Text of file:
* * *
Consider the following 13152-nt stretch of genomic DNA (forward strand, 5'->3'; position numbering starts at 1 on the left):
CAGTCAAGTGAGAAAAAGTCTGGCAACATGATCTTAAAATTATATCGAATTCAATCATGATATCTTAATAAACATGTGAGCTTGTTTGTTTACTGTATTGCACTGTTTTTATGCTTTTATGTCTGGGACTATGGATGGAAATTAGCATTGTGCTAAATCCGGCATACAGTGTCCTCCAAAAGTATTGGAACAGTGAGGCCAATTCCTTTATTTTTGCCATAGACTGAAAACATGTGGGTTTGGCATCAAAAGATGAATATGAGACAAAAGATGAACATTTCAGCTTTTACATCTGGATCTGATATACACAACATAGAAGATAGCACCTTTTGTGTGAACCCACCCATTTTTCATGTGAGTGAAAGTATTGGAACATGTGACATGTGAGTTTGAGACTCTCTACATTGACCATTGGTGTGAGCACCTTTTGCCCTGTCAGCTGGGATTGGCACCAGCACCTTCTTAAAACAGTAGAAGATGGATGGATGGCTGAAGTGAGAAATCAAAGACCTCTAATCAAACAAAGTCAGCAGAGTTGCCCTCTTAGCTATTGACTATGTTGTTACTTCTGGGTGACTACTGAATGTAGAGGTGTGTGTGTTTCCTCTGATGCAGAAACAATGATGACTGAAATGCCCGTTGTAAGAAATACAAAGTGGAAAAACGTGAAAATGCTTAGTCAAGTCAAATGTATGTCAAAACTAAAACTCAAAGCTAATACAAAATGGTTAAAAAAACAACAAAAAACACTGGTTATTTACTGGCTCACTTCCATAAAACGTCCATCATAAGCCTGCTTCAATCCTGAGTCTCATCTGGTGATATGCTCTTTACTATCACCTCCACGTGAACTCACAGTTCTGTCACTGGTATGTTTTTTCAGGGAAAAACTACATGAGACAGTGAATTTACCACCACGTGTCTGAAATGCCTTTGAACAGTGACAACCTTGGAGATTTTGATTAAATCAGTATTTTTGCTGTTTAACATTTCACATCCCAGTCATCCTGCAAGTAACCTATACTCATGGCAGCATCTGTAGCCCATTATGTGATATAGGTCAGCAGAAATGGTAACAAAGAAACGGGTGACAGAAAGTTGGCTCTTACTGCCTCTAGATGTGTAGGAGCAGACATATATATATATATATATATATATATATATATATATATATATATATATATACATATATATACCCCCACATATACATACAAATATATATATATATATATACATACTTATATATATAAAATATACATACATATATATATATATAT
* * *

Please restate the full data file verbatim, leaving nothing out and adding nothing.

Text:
Consider the following 13152-nt stretch of genomic DNA (forward strand, 5'->3'; position numbering starts at 1 on the left):
CAGTCAAGTGAGAAAAAGTCTGGCAACATGATCTTAAAATTATATCGAATTCAATCATGATATCTTAATAAACATGTGAGCTTGTTTGTTTACTGTATTGCACTGTTTTTATGCTTTTATGTCTGGGACTATGGATGGAAATTAGCATTGTGCTAAATCCGGCATACAGTGTCCTCCAAAAGTATTGGAACAGTGAGGCCAATTCCTTTATTTTTGCCATAGACTGAAAACATGTGGGTTTGGCATCAAAAGATGAATATGAGACAAAAGATGAACATTTCAGCTTTTACATCTGGATCTGATATACACAACATAGAAGATAGCACCTTTTGTGTGAACCCACCCATTTTTCATGTGAGTGAAAGTATTGGAACATGTGACATGTGAGTTTGAGACTCTCTACATTGACCATTGGTGTGAGCACCTTTTGCCCTGTCAGCTGGGATTGGCACCAGCACCTTCTTAAAACAGTAGAAGATGGATGGATGGCTGAAGTGAGAAATCAAAGACCTCTAATCAAACAAAGTCAGCAGAGTTGCCCTCTTAGCTATTGACTATGTTGTTACTTCTGGGTGACTACTGAATGTAGAGGTGTGTGTGTTTCCTCTGATGCAGAAACAATGATGACTGAAATGCCCGTTGTAAGAAATACAAAGTGGAAAAACGTGAAAATGCTTAGTCAAGTCAAATGTATGTCAAAACTAAAACTCAAAGCTAATACAAAATGGTTAAAAAAACAACAAAAAACACTGGTTATTTACTGGCTCACTTCCATAAAACGTCCATCATAAGCCTGCTTCAATCCTGAGTCTCATCTGGTGATATGCTCTTTACTATCACCTCCACGTGAACTCACAGTTCTGTCACTGGTATGTTTTTTCAGGGAAAAACTACATGAGACAGTGAATTTACCACCACGTGTCTGAAATGCCTTTGAACAGTGACAACCTTGGAGATTTTGATTAAATCAGTATTTTTGCTGTTTAACATTTCACATCCCAGTCATCCTGCAAGTAACCTATACTCATGGCAGCATCTGTAGCCCATTATGTGATATAGGTCAGCAGAAATGGTAACAAAGAAACGGGTGACAGAAAGTTGGCTCTTACTGCCTCTAGATGTGTAGGAGCAGACATATATATATATATATATATATATATATATATATATATATATATATATATACATATATATACCCCCACATATACATACAAATATATATATATATATATACATACTTATATATATAAAATATACATACATATATATATATATAT